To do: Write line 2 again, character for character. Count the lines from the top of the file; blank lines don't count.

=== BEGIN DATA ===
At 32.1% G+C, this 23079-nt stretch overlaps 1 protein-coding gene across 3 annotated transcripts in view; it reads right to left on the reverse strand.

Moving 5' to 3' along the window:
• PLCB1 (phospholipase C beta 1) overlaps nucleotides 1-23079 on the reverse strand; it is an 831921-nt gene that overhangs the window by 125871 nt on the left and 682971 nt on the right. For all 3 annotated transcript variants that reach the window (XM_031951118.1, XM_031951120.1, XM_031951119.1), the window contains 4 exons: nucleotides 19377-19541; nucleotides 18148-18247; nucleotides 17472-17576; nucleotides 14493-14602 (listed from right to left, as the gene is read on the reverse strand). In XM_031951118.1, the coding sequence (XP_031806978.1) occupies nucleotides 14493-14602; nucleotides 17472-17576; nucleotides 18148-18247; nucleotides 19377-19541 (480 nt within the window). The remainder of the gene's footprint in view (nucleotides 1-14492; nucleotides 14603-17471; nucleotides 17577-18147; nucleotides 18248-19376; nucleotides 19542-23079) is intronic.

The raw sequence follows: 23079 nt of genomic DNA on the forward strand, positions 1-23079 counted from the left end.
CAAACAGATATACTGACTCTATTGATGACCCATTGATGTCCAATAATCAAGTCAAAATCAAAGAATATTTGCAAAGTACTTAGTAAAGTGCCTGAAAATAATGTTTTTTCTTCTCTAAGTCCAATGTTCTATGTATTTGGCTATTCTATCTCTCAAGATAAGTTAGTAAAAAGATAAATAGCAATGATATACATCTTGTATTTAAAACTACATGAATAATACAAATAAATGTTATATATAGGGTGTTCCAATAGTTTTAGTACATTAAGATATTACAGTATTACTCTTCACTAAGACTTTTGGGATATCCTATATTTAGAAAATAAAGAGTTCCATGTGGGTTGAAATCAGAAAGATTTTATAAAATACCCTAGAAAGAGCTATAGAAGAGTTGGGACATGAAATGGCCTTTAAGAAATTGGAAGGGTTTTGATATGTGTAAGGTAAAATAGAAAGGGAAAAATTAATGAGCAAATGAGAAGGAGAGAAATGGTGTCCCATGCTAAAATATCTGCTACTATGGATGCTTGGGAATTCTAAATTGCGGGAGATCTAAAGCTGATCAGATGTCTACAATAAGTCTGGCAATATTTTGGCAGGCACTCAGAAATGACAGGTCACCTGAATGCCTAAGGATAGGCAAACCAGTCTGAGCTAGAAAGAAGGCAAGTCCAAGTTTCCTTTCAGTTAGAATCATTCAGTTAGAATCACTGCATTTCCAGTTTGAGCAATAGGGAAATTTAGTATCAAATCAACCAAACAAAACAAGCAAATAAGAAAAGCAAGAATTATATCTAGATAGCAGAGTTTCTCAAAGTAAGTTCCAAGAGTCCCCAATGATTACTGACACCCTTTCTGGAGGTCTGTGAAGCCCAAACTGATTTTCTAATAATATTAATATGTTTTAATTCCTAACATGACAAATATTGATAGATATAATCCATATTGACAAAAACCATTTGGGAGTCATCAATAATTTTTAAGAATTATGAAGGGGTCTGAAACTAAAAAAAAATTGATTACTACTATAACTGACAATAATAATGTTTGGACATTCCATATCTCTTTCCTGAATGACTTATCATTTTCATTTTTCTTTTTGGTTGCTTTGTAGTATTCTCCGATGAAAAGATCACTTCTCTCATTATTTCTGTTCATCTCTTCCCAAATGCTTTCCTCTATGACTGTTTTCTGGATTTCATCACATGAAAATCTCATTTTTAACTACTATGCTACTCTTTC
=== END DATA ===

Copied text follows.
Moving 5' to 3' along the window: